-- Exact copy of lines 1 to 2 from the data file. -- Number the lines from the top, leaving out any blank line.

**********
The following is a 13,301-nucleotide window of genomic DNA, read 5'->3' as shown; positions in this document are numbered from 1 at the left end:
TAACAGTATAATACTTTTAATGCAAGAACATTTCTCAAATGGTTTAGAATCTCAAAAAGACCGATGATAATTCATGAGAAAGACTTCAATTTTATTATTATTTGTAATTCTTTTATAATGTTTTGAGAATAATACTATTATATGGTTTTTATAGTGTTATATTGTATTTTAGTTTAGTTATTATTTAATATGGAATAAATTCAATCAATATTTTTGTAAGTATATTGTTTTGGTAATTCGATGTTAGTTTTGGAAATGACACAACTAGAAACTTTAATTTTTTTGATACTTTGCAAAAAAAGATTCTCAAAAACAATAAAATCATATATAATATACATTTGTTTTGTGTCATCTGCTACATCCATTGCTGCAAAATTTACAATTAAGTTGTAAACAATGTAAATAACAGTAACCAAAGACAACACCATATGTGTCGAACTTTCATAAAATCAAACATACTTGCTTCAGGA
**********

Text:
The following is a 13,301-nucleotide window of genomic DNA, read 5'->3' as shown; positions in this document are numbered from 1 at the left end:
TAACAGTATAATACTTTTAATGCAAGAACATTTCTCAAATGGTTTAGAATCTCAAAAAGACCGATGATAATTCATGAGAAAGACTTCAATTTTATTATTATTTGTAATTCTTTTATAATGTTTTGAGAATAATACTATTATATGGTTTTTATAGTGTTATATTGTATTTTAGTTTAGTTATTATTTAATATGGAATAAATTCAATCAATATTTTTGTAAGTATATTGTTTTGGTAATTCGATGTTAGTTTTGGAAATGACACAACTAGAAACTTTAATTTTTTTGATACTTTGCAAAAAAAGATTCTCAAAAACAATAAAATCATATATAATATACATTTGTTTTGTGTCATCTGCTACATCCATTGCTGCAAAATTTACAATTAAGTTGTAAACAATGTAAATAACAGTAACCAAAGACAACACCATATGTGTCGAACTTTCATAAAATCAAACATACTTGCTTCAGGA